X-ray emissions from the stars suggest they contain quarks -- elementary nuclear particles that so far have eluded attempts by physicists to appear in high-energy particle accelerator experiments -- and other subatomic entities that only have existed for fleeting moments in laboratories.
"Nature has carried out an experiment that we cannot yet duplicate on Earth," said University of Chicago physicist Michael Turner.
If the analysis is correct, the studies made using the Chandra X-ray Observatory would be a fundamental discovery in physics.
"It contradicts ideas of how nature behaves in the tiniest of details," said Jeremy Drake, with the Harvard-Smithsonian Center for Astrophysics in Cambridge, Mass., and the lead author of a paper on one of the objects, called RX J1856, which is scheduled for publication this month in The Astrophysical Journal.
The star, which is located about 400 light years from Earth, is a relatively near, relatively bright neutron star that also has been imaged in optical light by ground-based observatories and in the ultraviolet by the Hubble Space Telescope. Those images were used to help determine the star's distance from Earth and its size.
Neutron stars are believed to be the collapsed cores of gigantic stars that can pack the mass of the sun into a space the size of the Grand Canyon. The pressure and density inside these objects, which range in size from 12 miles to 20 miles in diameter, converts regular matter -- comprised of electrons, protons and neutrons -- almost entirely into neutrons by breaking bonds inside the atoms' nuclei. A teaspoonful of neutron star material weighs a billion tons.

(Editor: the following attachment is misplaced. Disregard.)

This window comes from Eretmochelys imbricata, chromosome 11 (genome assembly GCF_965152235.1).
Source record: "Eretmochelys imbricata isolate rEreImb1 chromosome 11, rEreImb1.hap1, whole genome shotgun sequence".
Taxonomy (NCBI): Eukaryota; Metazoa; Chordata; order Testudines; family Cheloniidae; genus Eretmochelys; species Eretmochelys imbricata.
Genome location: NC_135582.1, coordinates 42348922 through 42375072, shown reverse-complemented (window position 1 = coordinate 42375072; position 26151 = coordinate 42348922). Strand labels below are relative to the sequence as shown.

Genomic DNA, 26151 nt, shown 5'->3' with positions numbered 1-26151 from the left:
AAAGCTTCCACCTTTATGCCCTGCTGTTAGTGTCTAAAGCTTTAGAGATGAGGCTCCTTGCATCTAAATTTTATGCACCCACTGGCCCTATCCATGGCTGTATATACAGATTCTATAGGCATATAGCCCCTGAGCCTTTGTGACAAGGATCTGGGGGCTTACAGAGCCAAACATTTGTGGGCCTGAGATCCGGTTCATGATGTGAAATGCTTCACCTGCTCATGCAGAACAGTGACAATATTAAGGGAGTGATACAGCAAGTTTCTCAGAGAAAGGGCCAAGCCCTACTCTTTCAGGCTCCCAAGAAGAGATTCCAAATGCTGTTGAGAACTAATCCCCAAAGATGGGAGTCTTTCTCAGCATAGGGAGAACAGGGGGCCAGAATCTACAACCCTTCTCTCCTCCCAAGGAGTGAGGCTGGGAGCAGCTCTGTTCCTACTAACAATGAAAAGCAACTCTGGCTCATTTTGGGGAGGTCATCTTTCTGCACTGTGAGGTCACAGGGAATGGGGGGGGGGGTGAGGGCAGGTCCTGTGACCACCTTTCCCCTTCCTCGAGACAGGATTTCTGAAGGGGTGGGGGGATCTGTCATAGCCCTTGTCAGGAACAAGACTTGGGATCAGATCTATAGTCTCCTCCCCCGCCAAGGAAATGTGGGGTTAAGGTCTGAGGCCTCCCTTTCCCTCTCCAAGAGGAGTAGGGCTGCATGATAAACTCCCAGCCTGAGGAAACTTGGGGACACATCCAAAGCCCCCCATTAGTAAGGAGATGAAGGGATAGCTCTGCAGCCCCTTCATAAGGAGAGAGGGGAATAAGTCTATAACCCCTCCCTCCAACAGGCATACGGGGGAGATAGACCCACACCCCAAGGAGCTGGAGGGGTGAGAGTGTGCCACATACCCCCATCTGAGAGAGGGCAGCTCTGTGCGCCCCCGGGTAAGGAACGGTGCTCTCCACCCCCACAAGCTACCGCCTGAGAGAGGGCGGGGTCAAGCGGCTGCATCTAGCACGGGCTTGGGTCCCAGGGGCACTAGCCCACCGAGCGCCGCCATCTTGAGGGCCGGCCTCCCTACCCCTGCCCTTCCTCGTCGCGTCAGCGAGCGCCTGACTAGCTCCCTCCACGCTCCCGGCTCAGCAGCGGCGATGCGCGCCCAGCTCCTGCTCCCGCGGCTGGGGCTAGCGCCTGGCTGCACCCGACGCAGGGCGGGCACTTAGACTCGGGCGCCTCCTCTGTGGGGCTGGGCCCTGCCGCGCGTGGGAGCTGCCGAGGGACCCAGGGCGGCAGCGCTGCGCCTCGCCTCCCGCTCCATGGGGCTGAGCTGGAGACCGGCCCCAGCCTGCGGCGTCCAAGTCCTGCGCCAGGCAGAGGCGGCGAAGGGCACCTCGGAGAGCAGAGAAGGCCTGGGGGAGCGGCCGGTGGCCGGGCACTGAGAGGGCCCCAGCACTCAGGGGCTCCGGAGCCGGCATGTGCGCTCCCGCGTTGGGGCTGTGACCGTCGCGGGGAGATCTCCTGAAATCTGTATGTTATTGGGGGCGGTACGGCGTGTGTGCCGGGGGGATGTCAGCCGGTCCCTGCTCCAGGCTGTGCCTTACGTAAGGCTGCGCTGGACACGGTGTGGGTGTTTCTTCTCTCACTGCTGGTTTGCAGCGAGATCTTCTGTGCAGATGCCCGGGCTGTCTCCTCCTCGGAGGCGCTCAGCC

Drake's team, however, found that RXJ1856, a star discovered first in 1996 by another X-ray telescope, may be too small to be a neutron star.
"It turns out to be only 5- to 10 miles in size," said Drake. "We see immediately that there is a big problem because it is too small to be explained by the smallest of neutron stars."
While acknowledging the star simply could have an undetected hot spot of X-ray emissions, Drake's team suggests instead the neutrons inside RXJ1856 have broken down into even more base particles to create what is called strange quark matter.
In addition, evidence from another neutron star that appears to be too cool to account for its age and density supports Drake's theory by postulating that subatomic particles related to quarks are inside the second star's core, said David Helfand, an astronomer at Columbia University.
"Our observations offer the first compelling test of models for how neutron stars cool and, the standard theory fails," said Helfand. "It appears that neutron stars aren't pure neutrons after all -- new forms of matter are required."
(Reported by Irene Brown at Cape Canaveral, Fla.)